LAKELAND, Fla. — A group of people gathered at the intersection of East Memorial Boulevard and North Florida Avenue in Lakeland Wednesday night to protest the shooting death of Michael Taylor, 17.
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- Family members' descriptions of Taylor at odds with criminal record
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"Because this happened in my backyard. I was waking up to do something else, but instead I decided to come out here," said Pierre Allen, who chanted and held up a sign that said "Justice for Mike."
Taylor was shot by Lakeland Police officers early Wednesday morning.
The agency said he was trying to flee in a stolen car and accelerated it towards an officer. Police also said they found a loaded gun in the car, and that Taylor has a lengthy criminal history.
Lakeisha Jones said she decided to attend the protest because she has a 19 year old son of her own. She wonders if police could have stopped Taylor some other way.
"The tires could have easily been shot out instead," she said.
Jones said she feels for Taylor's family.
"A mother has lost her child and her child can't be replaced," she said. "I can't see where a vehicle would be more important than a life."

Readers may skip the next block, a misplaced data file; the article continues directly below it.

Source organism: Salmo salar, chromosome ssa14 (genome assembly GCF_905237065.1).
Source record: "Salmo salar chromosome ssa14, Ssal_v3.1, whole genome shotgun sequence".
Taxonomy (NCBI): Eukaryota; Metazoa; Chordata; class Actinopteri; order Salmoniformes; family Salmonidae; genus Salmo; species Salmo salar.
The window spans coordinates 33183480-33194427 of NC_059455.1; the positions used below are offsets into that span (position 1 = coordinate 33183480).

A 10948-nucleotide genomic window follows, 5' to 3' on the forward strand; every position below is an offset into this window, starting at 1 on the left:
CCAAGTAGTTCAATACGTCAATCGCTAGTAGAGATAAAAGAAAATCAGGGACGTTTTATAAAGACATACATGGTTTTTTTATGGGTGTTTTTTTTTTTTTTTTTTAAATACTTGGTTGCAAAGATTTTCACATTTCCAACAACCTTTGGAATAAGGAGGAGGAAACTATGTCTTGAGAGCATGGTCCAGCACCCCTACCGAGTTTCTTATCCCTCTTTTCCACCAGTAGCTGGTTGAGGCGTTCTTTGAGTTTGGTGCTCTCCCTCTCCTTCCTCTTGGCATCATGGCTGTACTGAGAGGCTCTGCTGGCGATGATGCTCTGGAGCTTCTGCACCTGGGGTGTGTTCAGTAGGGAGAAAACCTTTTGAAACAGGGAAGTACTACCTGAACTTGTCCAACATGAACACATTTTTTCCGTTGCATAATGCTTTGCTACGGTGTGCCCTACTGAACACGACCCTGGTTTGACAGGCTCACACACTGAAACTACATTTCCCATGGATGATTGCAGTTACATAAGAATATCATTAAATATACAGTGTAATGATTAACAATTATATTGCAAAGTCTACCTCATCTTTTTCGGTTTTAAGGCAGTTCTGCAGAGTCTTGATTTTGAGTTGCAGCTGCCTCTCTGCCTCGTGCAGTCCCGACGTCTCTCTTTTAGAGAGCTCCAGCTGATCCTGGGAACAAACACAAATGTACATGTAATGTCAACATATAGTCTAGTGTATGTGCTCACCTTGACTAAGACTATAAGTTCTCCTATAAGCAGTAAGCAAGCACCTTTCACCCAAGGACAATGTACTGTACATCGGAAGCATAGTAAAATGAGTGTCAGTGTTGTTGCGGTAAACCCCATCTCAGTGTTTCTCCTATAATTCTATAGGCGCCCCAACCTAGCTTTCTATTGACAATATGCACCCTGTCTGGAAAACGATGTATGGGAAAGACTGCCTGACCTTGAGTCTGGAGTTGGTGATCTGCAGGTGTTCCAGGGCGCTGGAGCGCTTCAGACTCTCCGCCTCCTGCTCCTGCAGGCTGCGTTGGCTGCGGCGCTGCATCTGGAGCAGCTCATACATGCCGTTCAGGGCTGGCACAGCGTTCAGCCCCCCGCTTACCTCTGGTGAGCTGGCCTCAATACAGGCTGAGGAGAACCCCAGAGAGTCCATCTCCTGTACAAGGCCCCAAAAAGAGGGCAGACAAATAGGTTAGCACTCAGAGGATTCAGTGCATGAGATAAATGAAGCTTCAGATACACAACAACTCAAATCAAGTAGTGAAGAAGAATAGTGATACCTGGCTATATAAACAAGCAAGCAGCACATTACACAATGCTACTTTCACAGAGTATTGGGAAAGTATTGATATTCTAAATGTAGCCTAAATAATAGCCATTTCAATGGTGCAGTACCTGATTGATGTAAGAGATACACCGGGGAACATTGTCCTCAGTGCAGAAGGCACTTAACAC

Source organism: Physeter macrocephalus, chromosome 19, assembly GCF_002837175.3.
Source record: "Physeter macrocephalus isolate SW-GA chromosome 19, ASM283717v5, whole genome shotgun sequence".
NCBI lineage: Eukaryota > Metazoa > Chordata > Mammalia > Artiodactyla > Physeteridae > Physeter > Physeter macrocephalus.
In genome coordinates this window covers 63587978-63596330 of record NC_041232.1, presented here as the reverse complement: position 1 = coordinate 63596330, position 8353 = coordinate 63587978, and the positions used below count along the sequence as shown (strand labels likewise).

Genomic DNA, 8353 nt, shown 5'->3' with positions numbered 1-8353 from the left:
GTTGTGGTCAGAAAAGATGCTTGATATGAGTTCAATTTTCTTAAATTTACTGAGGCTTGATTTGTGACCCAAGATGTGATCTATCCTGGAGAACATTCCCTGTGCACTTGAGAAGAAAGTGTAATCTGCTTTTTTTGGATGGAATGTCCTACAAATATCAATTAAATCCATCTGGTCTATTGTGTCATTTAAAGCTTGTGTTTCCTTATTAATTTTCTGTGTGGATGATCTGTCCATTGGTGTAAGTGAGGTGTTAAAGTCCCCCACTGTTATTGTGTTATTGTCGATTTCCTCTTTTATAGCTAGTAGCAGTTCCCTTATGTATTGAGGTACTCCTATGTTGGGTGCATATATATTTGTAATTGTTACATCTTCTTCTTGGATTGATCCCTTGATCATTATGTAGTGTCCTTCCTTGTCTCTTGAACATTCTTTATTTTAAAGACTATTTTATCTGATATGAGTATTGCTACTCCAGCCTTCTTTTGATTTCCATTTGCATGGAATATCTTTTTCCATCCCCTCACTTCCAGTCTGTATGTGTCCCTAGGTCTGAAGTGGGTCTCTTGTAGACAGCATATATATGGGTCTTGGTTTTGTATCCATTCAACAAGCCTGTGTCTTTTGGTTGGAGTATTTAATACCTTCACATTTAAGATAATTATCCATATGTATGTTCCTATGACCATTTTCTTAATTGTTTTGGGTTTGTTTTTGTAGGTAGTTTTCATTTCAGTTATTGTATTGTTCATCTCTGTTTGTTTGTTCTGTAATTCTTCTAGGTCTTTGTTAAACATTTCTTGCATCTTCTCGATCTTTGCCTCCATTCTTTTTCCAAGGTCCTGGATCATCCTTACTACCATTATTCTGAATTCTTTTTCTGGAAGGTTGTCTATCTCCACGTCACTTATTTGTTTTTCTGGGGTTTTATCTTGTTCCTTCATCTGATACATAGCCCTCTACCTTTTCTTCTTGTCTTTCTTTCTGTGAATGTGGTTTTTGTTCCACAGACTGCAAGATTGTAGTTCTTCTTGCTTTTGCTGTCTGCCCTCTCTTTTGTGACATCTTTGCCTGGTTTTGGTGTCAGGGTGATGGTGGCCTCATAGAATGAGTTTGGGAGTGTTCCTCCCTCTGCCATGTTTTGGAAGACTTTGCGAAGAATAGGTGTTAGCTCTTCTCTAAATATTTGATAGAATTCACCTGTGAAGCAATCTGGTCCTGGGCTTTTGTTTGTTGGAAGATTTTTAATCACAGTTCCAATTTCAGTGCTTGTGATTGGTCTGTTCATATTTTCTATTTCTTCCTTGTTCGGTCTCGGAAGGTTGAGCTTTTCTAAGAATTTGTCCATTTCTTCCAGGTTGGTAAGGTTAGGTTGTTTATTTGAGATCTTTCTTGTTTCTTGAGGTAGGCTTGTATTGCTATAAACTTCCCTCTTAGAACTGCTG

Family: Taylor "had a loveable spirit"
When Michael Jerome Taylor's family spoke of him Wednesday, they described a happy young man loved by his friends and family.
"He loved to laugh, first of all," said Taylor's aunt, Luconia Engram. "He just had the loveable spirit. A lot of people loved him. He's very loved."
That characterization, however, stands at odds with Taylor's criminal record. That record contains a 2016 Winter Haven Police affidavit accusing Taylor of using a gun to carjack a woman, then crashing the car after a high-speed chase.
Taylor was sentenced to 10 months in jail and probation after that incident.
The Polk County Sheriff's Office, meanwhile, accused Taylor of stealing and abandoning a car just last year.
When asked about the 2016 charge, Taylor's mother, Valentine Irving, said she was unaware of it. When asked why Taylor might have been in the stolen Camaro involved in the shooting early Wednesday, Irving relayed the story she got from Taylor's younger brother.
"I asked my son," Irving said. "He said someone picked him up and it was a rental."
Like today's protesters, Taylor's family did not understand the need for deadly force in Taylor's encounter with police. They said they are, however, sticking together during this difficult time.
Spectrum Bay News 9 Reporter Rick Elmhorst contributed to this report